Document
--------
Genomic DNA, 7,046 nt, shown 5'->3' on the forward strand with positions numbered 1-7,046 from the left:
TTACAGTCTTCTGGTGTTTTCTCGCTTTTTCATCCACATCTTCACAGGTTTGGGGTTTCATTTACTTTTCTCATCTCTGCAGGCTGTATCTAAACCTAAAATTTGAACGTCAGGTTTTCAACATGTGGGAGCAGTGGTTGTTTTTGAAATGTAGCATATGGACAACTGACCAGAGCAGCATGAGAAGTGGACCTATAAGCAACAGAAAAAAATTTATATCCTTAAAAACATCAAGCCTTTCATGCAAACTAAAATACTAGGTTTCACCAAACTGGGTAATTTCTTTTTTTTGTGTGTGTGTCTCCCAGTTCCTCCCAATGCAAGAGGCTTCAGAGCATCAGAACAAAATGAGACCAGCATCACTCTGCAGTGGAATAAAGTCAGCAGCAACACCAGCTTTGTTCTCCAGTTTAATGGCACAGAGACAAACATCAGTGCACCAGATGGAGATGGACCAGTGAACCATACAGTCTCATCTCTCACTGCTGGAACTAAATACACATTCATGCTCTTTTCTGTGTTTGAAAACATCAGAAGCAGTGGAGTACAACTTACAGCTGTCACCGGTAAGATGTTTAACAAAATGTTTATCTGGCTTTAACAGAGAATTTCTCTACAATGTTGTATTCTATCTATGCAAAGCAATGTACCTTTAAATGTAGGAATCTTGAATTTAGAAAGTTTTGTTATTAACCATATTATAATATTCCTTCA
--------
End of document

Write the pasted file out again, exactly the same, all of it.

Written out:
Genomic DNA, 7,046 nt, shown 5'->3' on the forward strand with positions numbered 1-7,046 from the left:
TTACAGTCTTCTGGTGTTTTCTCGCTTTTTCATCCACATCTTCACAGGTTTGGGGTTTCATTTACTTTTCTCATCTCTGCAGGCTGTATCTAAACCTAAAATTTGAACGTCAGGTTTTCAACATGTGGGAGCAGTGGTTGTTTTTGAAATGTAGCATATGGACAACTGACCAGAGCAGCATGAGAAGTGGACCTATAAGCAACAGAAAAAAATTTATATCCTTAAAAACATCAAGCCTTTCATGCAAACTAAAATACTAGGTTTCACCAAACTGGGTAATTTCTTTTTTTTGTGTGTGTGTCTCCCAGTTCCTCCCAATGCAAGAGGCTTCAGAGCATCAGAACAAAATGAGACCAGCATCACTCTGCAGTGGAATAAAGTCAGCAGCAACACCAGCTTTGTTCTCCAGTTTAATGGCACAGAGACAAACATCAGTGCACCAGATGGAGATGGACCAGTGAACCATACAGTCTCATCTCTCACTGCTGGAACTAAATACACATTCATGCTCTTTTCTGTGTTTGAAAACATCAGAAGCAGTGGAGTACAACTTACAGCTGTCACCGGTAAGATGTTTAACAAAATGTTTATCTGGCTTTAACAGAGAATTTCTCTACAATGTTGTATTCTATCTATGCAAAGCAATGTACCTTTAAATGTAGGAATCTTGAATTTAGAAAGTTTTGTTATTAACCATATTATAATATTCCTTCA